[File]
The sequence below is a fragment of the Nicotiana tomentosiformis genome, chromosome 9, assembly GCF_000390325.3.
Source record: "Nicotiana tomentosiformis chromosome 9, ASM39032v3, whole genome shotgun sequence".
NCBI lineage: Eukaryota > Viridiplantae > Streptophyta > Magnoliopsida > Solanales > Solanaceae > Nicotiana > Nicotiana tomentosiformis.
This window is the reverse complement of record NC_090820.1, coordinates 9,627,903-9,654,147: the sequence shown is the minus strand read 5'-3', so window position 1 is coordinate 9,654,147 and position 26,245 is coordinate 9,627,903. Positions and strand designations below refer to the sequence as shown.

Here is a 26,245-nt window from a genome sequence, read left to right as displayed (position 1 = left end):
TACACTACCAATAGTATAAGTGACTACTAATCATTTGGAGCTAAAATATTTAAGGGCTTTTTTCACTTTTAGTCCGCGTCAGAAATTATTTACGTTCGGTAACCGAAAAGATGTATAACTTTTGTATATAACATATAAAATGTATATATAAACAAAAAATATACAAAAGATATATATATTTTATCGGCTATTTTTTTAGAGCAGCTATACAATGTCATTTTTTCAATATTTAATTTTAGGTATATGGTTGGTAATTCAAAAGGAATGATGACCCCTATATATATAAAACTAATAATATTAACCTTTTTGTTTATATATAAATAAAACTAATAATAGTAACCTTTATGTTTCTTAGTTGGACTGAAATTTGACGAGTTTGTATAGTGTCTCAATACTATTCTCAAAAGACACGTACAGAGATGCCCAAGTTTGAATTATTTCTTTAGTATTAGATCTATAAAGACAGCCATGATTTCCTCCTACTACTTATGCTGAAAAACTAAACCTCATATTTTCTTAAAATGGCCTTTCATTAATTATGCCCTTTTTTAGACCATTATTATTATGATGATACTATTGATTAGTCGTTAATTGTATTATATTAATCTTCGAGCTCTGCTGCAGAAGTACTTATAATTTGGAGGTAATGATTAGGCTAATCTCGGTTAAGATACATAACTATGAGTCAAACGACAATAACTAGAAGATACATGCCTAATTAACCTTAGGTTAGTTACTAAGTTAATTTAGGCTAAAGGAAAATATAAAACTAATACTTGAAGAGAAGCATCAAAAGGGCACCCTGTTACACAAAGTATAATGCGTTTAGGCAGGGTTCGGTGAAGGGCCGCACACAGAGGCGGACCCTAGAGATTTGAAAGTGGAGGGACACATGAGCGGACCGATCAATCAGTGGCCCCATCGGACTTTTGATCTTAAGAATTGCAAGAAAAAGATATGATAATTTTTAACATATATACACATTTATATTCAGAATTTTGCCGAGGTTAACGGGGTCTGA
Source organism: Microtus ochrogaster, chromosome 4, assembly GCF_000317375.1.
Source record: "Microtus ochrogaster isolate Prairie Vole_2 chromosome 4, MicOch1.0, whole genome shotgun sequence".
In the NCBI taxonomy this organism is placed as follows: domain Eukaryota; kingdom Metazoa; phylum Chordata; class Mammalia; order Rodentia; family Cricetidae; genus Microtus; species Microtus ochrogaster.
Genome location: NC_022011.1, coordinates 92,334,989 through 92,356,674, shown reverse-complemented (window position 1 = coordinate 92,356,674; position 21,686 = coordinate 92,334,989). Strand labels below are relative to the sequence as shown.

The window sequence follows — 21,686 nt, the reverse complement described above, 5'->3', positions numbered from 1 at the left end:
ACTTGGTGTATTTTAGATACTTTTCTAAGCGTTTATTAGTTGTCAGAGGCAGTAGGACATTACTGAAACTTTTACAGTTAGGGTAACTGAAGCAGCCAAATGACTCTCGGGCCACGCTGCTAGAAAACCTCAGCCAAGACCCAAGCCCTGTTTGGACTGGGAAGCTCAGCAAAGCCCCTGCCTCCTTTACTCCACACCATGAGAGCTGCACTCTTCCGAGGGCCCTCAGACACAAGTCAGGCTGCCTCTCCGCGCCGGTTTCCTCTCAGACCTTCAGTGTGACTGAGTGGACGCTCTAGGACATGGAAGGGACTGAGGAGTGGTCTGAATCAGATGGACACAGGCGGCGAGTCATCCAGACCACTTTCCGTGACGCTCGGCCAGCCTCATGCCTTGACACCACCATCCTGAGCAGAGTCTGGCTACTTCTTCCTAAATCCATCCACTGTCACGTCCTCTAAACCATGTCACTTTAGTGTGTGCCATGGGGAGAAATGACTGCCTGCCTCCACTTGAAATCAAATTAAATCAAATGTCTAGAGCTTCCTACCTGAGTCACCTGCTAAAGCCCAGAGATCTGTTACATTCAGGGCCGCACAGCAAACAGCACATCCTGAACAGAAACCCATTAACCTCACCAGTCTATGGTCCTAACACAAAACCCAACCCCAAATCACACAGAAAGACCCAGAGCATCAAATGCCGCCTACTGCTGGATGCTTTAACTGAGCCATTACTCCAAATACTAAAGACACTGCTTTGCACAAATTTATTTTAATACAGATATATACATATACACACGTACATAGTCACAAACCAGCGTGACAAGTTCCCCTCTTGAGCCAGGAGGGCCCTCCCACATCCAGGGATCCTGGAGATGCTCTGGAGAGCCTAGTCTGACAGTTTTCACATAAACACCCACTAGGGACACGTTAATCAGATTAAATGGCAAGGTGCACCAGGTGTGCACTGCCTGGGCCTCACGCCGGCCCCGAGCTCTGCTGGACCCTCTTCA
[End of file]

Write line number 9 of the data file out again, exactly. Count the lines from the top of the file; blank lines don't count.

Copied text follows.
In the NCBI taxonomy this organism is placed as follows: domain Eukaryota; kingdom Metazoa; phylum Chordata; class Mammalia; order Rodentia; family Cricetidae; genus Microtus; species Microtus ochrogaster.